An excellent four-page review of our recent title Dear Sir - Sixty-nine years of Alfred Russel Wallace Letters to the editor (edited by Charles H. Smith and Kelsey Patterson) has just been published in the latest volume of the Entomologist's Gazette (2015, vol. 66: 295-298). Following are some snippets taken from the review:
"This fascinating book throws up many interesting, quirky, occasionally funny, insights into the life of a man who was the ‘Sir David Attenborough’ of his day."
"This book, edited by Smith & Patterson, adds to the sum of knowledge and understanding of Wallace in a unique way … it is almost a Nineteenth/early Twentieth Century ‘Twitter feed’ or ‘Facebook history’ of the varied interests of a most eclectic man. It is almost as if the editors have ‘hacked’ Wallace’s social media accounts and collected his thoughts and feelings on a variety of #hashtagged issues."
"For a largely self-taught man, the breadth of knowledge and understanding he showed across so many disciplines was an impressive achievement. No aspect of science, mathematics, society or politics is seemingly left without comment. Some of the issues are as pertinent today as they were 110 years ago."
"Rather than organising the letters into a strict chronology, something that is quite usual in such collections, the editors have split the book into thematic sections. There are helpful introductions to the sections that set the scene and inform the reader. For those who need a quick refresher on Wallace’s life, there is a succinct overview in the book’s introduction. The editors also have an aim for this book, which I think they have fulfilled. They wanted to give ‘a deeper sense of the man’. If you want to know what Wallace really thought about Land Nationalisation, Spiritualism, Women’s suffrage (he was a supporter), or just about anything else, somewhere there is a letter that will reveal Wallace the man, the humanitarian, the staunch socialist, the ‘working class’ hero."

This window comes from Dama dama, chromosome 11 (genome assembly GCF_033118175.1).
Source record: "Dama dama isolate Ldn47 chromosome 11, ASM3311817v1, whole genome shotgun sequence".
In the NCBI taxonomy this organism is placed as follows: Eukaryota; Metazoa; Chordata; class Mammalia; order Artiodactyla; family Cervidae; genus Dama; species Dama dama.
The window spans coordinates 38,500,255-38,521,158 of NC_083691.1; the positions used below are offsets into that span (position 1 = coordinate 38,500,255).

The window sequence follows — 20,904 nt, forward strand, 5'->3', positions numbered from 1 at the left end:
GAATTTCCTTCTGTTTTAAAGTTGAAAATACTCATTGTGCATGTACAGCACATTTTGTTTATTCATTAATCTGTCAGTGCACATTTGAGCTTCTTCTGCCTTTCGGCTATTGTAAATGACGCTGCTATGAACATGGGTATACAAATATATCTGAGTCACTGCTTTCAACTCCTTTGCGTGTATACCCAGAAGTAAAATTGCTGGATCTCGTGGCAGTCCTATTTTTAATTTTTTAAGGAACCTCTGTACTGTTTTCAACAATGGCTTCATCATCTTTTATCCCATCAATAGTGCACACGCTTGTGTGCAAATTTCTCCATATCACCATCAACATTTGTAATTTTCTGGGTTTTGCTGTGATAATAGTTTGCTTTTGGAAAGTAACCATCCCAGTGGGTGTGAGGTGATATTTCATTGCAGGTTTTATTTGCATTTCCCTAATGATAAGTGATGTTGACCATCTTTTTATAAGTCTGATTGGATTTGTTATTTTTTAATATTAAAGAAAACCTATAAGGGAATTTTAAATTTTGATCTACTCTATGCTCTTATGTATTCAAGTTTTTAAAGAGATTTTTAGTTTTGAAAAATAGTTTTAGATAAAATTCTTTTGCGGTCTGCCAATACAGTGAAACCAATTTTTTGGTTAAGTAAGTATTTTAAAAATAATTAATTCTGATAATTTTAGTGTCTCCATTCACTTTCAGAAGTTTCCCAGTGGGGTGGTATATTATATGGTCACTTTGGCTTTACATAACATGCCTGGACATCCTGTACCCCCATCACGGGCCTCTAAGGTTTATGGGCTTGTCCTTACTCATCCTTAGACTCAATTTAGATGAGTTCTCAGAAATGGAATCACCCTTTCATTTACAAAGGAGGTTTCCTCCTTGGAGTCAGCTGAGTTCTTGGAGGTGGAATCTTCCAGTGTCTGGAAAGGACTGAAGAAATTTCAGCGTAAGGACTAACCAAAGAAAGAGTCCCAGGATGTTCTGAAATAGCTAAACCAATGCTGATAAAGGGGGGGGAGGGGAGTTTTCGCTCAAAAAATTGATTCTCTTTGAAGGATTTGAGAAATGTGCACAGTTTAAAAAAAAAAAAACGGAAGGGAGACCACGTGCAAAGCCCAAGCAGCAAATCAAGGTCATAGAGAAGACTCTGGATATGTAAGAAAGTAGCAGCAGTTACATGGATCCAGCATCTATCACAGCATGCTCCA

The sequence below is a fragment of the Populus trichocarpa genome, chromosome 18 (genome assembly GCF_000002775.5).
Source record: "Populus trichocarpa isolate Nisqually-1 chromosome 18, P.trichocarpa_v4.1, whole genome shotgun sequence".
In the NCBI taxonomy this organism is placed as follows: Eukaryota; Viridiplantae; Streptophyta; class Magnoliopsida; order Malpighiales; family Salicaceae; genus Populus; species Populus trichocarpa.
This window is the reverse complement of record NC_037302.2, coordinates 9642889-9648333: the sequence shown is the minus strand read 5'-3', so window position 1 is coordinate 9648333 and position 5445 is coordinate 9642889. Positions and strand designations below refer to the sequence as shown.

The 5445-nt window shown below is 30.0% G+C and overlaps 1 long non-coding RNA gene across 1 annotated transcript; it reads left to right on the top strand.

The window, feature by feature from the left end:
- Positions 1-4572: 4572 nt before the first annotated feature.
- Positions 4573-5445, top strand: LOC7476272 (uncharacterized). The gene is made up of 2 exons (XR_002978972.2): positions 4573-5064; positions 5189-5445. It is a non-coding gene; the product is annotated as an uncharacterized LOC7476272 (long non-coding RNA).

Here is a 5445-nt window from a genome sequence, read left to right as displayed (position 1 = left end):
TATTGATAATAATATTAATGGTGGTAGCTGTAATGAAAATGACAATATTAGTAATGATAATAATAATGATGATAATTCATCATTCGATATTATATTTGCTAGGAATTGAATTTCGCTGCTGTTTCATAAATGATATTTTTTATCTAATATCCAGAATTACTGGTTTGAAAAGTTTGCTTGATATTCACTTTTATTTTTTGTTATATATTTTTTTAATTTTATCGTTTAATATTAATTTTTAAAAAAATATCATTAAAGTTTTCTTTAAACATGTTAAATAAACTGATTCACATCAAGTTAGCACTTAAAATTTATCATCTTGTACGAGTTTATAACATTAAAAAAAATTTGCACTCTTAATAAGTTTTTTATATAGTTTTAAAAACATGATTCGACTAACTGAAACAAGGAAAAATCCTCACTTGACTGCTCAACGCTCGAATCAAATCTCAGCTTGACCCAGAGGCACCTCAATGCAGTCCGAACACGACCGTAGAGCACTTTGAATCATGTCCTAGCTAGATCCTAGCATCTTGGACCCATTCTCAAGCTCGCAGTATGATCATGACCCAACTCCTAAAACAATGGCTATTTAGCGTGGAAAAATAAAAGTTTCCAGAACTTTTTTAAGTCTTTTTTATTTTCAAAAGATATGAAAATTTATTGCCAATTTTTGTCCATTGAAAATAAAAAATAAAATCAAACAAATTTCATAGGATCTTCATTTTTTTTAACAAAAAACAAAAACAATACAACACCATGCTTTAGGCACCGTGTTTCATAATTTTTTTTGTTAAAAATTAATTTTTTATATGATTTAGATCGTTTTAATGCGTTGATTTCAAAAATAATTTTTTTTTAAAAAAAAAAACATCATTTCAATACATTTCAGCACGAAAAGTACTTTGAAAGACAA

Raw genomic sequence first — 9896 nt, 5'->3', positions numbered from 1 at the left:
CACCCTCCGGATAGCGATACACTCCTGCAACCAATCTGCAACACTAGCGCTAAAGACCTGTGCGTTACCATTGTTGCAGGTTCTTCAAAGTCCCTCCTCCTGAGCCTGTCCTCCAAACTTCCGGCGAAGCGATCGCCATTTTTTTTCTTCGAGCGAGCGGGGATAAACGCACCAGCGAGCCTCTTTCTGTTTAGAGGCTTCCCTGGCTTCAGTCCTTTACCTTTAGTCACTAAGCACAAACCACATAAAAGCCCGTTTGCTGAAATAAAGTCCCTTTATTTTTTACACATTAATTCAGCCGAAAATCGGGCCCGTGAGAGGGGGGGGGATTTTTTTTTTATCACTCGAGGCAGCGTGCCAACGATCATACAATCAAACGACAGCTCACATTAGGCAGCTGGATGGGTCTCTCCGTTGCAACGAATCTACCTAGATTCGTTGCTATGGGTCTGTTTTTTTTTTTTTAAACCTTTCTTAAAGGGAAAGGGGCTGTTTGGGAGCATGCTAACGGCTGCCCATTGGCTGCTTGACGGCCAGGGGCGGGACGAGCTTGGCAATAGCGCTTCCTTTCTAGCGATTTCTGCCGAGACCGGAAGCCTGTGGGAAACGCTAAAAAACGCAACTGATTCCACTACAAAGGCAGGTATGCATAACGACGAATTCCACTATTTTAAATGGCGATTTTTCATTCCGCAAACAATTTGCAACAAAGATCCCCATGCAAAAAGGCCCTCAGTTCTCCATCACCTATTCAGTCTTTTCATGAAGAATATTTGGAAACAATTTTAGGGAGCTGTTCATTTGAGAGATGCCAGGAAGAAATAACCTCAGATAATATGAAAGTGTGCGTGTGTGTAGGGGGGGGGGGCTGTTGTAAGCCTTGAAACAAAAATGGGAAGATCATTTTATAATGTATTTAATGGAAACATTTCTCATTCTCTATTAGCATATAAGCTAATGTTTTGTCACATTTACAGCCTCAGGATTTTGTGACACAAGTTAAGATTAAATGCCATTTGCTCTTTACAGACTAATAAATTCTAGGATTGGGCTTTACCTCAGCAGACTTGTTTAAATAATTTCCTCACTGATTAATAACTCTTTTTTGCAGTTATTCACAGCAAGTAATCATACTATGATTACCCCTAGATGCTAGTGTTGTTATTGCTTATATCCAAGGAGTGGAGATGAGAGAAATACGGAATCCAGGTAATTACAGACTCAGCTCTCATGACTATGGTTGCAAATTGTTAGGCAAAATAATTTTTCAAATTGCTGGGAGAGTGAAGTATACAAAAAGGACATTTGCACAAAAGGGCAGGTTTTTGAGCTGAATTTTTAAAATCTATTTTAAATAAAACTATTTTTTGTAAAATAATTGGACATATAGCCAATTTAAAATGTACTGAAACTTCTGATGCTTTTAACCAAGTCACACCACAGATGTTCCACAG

"I wonder what Wallace would have made of the avenues of communication that we have today. If he were alive, I would like to think he would relish the opportunities that the Internet provides. I could see him as an active user of Facebook, Twitter and other social media, as well as being a blogger, still inveterate letter writer and celebrity naturalist. I, for one, would certainly click ‘follow’ for him on Twitter and invite him to be a friend on Facebook. While we cannot access his views and thoughts through live social media, this collection of letters to the editors more than fills the void. I heartily recommend it as a window into the ‘other’ life of an early XX Century celebrity naturalist."
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